Opened in April 1937, Debden aerodrome was built as a fighter base as part of the RAF’s reconstruction in the ’30s. It was the only airfield that was originally constructed for fighters even though it served other purposes throughout its life. The airfield was grass covered when it opened and featured three large “C” shaped hangers that would accommodate the three squadrons that were stationed there. Until the end of 1938, these revolved around normal flight training. As war loomed in Europe, fighter combat tactics were practised.
Debden was first attacked on July 10, 1940 when a single Do17 dropped more than 20 HE bombs causing no serious damage. The first big raid was on August 26th, when a German formation dropped 100 HE and incendiary bombs. Five people were killed in addition to several buildings being destroyed and water and power lines fractured. Five days later on August 31, there was another raid on Debden. Once again, several buildings on the site were hit with three people killed and twelve injured. After this attack, the operations centre was relocated in a clay pit until a nearby grammar school was available for use. After these two major attacks, there were further raids but none of them caused serious damage and most of them were the result of less accurate, night bombing operations.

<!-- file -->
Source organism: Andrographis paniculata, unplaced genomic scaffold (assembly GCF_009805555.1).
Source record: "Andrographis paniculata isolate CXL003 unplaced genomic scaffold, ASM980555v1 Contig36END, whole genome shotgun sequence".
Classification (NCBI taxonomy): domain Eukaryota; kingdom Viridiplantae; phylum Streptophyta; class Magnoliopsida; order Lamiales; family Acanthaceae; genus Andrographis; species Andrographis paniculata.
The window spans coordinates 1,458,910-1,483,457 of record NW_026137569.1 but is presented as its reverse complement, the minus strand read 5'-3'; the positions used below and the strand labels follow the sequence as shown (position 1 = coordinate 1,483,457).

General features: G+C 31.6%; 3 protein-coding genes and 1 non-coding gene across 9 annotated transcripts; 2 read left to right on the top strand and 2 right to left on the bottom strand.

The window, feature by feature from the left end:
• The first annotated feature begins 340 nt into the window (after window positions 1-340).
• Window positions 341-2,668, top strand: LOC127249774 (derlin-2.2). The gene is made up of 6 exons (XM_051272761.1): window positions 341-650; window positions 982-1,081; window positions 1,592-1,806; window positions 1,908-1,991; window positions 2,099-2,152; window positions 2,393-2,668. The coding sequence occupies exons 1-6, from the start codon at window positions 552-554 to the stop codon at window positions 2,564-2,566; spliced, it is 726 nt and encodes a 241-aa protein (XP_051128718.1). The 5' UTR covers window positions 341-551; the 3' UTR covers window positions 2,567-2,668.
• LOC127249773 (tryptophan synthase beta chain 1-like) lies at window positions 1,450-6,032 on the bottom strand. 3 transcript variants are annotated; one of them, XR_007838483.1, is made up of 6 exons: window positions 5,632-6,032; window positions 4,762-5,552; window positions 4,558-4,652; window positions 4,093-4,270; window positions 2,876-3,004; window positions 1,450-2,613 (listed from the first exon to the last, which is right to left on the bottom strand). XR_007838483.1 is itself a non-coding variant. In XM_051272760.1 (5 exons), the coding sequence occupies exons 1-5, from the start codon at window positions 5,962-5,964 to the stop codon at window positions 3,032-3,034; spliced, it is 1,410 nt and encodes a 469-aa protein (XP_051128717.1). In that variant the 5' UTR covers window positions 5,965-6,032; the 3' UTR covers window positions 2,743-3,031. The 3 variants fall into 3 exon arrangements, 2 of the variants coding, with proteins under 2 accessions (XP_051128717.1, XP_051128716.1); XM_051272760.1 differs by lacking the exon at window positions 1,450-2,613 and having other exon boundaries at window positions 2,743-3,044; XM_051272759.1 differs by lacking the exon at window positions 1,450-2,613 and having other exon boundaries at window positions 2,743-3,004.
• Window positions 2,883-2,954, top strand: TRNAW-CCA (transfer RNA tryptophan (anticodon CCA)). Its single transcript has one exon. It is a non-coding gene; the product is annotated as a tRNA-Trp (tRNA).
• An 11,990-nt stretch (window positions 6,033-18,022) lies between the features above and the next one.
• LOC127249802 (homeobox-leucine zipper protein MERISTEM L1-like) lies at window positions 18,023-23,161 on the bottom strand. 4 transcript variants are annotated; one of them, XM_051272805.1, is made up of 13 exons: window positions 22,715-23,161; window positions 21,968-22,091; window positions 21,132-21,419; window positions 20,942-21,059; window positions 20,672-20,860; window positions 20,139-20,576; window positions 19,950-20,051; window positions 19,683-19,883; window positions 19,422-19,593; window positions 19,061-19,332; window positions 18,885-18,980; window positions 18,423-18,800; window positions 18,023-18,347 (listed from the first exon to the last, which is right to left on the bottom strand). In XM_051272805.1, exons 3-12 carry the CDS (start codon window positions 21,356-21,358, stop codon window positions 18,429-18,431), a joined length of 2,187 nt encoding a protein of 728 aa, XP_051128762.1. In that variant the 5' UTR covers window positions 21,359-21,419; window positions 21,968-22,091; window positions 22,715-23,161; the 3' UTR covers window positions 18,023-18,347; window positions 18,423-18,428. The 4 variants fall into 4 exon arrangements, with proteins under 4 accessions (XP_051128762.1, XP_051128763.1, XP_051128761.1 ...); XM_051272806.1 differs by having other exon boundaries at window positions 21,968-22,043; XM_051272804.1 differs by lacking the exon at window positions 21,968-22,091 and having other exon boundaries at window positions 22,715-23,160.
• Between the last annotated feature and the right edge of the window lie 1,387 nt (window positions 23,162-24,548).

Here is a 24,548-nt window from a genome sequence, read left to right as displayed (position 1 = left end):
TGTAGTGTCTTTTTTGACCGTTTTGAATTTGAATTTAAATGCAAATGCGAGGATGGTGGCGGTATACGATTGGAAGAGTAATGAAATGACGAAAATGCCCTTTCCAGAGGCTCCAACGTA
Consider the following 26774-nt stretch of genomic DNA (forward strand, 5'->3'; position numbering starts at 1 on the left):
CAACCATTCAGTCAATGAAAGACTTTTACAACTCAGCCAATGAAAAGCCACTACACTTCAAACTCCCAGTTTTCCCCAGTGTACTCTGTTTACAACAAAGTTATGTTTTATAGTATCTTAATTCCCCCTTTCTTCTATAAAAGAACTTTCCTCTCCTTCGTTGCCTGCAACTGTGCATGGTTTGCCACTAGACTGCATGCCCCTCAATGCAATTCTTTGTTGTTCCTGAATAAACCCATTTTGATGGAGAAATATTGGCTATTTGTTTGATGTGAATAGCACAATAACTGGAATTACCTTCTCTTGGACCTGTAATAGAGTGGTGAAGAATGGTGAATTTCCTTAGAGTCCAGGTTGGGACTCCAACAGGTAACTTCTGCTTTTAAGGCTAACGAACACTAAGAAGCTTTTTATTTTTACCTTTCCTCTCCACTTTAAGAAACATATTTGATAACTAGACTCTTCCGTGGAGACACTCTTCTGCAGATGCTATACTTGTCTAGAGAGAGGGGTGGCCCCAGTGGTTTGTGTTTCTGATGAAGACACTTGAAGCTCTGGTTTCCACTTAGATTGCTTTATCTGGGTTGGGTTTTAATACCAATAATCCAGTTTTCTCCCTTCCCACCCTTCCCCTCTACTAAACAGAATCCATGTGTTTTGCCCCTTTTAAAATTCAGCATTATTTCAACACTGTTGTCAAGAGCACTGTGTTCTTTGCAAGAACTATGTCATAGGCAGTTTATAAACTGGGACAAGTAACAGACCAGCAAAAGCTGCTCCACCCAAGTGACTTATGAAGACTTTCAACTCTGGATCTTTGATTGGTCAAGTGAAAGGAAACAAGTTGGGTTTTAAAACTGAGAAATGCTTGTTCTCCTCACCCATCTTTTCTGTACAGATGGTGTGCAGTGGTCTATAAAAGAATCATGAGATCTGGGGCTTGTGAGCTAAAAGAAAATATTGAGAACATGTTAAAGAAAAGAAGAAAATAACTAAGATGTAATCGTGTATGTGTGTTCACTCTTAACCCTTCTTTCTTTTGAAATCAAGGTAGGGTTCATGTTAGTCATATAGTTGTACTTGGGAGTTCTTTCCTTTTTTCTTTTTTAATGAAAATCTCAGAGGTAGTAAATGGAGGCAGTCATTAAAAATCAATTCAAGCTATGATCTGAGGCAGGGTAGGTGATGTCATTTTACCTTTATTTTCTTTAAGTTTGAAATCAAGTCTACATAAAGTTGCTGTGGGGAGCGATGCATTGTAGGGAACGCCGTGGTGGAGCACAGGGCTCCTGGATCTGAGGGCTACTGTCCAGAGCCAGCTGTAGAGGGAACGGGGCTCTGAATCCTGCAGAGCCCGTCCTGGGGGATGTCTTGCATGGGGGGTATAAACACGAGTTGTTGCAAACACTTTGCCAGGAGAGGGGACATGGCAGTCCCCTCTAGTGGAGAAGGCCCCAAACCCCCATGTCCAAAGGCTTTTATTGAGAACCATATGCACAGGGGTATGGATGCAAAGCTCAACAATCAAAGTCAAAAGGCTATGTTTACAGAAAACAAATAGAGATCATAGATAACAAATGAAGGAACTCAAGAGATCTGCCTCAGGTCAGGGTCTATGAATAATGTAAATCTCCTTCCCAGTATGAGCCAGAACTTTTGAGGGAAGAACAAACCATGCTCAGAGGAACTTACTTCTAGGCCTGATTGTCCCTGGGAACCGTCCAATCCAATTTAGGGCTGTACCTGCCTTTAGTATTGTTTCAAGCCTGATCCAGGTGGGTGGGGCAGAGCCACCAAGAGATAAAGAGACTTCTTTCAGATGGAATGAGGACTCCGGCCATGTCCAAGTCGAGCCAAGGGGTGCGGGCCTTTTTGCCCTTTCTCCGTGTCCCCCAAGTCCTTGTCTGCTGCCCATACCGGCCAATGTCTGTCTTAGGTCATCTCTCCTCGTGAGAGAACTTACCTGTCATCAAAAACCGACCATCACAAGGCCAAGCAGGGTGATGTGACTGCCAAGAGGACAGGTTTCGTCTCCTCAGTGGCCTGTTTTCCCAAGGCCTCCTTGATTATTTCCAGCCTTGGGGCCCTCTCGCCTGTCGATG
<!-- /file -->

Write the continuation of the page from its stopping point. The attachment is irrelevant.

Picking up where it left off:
RAF Debden was home to the Debden Sector Operations Room and Staff, and the following Squadrons during the Battle:
• No 85 Squadron from 22 May 1940
• No 17 Squadron from 19 June 1940
• No 257 Squadron from 15 August 1940
• No 601 Squadron from 19 August 1940
• No 111 Squadron from 19 August 1940
• No 17 Squadron from 2 September 1940
• No 25 Squadron from 8 October 1940